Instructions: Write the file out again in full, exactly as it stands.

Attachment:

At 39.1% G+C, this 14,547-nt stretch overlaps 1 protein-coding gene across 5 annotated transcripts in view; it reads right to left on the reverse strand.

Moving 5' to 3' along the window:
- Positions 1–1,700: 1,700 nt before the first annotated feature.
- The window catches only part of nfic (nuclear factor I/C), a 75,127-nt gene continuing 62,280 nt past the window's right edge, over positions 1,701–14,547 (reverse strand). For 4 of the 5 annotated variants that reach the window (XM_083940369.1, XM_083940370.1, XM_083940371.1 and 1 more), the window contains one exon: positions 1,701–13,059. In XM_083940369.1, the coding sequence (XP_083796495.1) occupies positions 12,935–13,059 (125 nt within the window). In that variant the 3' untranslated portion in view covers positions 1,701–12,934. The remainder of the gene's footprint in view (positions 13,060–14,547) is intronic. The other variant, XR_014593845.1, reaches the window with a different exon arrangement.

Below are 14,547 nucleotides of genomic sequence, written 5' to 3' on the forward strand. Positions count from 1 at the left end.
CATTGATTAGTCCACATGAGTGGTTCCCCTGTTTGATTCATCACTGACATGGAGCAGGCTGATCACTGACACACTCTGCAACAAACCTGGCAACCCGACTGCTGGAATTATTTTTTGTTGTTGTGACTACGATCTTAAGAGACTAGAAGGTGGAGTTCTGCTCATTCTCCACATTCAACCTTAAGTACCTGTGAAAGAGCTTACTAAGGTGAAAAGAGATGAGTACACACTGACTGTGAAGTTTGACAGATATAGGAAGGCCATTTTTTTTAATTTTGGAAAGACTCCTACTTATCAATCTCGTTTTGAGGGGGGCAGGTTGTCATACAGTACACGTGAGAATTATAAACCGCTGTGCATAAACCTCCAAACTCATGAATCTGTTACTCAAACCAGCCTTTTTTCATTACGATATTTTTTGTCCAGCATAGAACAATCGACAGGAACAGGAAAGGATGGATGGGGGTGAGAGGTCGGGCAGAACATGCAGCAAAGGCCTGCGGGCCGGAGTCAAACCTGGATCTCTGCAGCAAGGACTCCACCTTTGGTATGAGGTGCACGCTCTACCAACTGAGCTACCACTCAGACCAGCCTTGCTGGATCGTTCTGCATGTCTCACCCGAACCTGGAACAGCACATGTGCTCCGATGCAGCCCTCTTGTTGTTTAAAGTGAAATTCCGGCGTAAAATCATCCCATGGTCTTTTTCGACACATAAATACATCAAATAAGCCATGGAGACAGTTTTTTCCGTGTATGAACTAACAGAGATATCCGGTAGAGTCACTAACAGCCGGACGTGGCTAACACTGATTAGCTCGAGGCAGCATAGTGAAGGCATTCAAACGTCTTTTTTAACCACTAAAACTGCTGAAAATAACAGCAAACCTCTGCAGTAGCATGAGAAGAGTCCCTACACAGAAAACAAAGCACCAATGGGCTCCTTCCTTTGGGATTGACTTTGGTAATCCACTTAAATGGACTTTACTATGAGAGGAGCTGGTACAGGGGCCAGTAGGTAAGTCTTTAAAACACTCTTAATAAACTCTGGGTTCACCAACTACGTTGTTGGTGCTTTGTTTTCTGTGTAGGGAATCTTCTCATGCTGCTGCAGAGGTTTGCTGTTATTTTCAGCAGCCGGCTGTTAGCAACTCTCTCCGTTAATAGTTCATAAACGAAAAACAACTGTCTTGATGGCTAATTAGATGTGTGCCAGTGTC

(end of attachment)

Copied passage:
At 39.1% G+C, this 14,547-nt stretch overlaps 1 protein-coding gene across 5 annotated transcripts in view; it reads right to left on the reverse strand.

Moving 5' to 3' along the window:
- Positions 1–1,700: 1,700 nt before the first annotated feature.
- The window catches only part of nfic (nuclear factor I/C), a 75,127-nt gene continuing 62,280 nt past the window's right edge, over positions 1,701–14,547 (reverse strand). For 4 of the 5 annotated variants that reach the window (XM_083940369.1, XM_083940370.1, XM_083940371.1 and 1 more), the window contains one exon: positions 1,701–13,059. In XM_083940369.1, the coding sequence (XP_083796495.1) occupies positions 12,935–13,059 (125 nt within the window). In that variant the 3' untranslated portion in view covers positions 1,701–12,934. The remainder of the gene's footprint in view (positions 13,060–14,547) is intronic. The other variant, XR_014593845.1, reaches the window with a different exon arrangement.

Below are 14,547 nucleotides of genomic sequence, written 5' to 3' on the forward strand. Positions count from 1 at the left end.
CATTGATTAGTCCACATGAGTGGTTCCCCTGTTTGATTCATCACTGACATGGAGCAGGCTGATCACTGACACACTCTGCAACAAACCTGGCAACCCGACTGCTGGAATTATTTTTTGTTGTTGTGACTACGATCTTAAGAGACTAGAAGGTGGAGTTCTGCTCATTCTCCACATTCAACCTTAAGTACCTGTGAAAGAGCTTACTAAGGTGAAAAGAGATGAGTACACACTGACTGTGAAGTTTGACAGATATAGGAAGGCCATTTTTTTTAATTTTGGAAAGACTCCTACTTATCAATCTCGTTTTGAGGGGGGCAGGTTGTCATACAGTACACGTGAGAATTATAAACCGCTGTGCATAAACCTCCAAACTCATGAATCTGTTACTCAAACCAGCCTTTTTTCATTACGATATTTTTTGTCCAGCATAGAACAATCGACAGGAACAGGAAAGGATGGATGGGGGTGAGAGGTCGGGCAGAACATGCAGCAAAGGCCTGCGGGCCGGAGTCAAACCTGGATCTCTGCAGCAAGGACTCCACCTTTGGTATGAGGTGCACGCTCTACCAACTGAGCTACCACTCAGACCAGCCTTGCTGGATCGTTCTGCATGTCTCACCCGAACCTGGAACAGCACATGTGCTCCGATGCAGCCCTCTTGTTGTTTAAAGTGAAATTCCGGCGTAAAATCATCCCATGGTCTTTTTCGACACATAAATACATCAAATAAGCCATGGAGACAGTTTTTTCCGTGTATGAACTAACAGAGATATCCGGTAGAGTCACTAACAGCCGGACGTGGCTAACACTGATTAGCTCGAGGCAGCATAGTGAAGGCATTCAAACGTCTTTTTTAACCACTAAAACTGCTGAAAATAACAGCAAACCTCTGCAGTAGCATGAGAAGAGTCCCTACACAGAAAACAAAGCACCAATGGGCTCCTTCCTTTGGGATTGACTTTGGTAATCCACTTAAATGGACTTTACTATGAGAGGAGCTGGTACAGGGGCCAGTAGGTAAGTCTTTAAAACACTCTTAATAAACTCTGGGTTCACCAACTACGTTGTTGGTGCTTTGTTTTCTGTGTAGGGAATCTTCTCATGCTGCTGCAGAGGTTTGCTGTTATTTTCAGCAGCCGGCTGTTAGCAACTCTCTCCGTTAATAGTTCATAAACGAAAAACAACTGTCTTGATGGCTAATTAGATGTGTGCCAGTGTC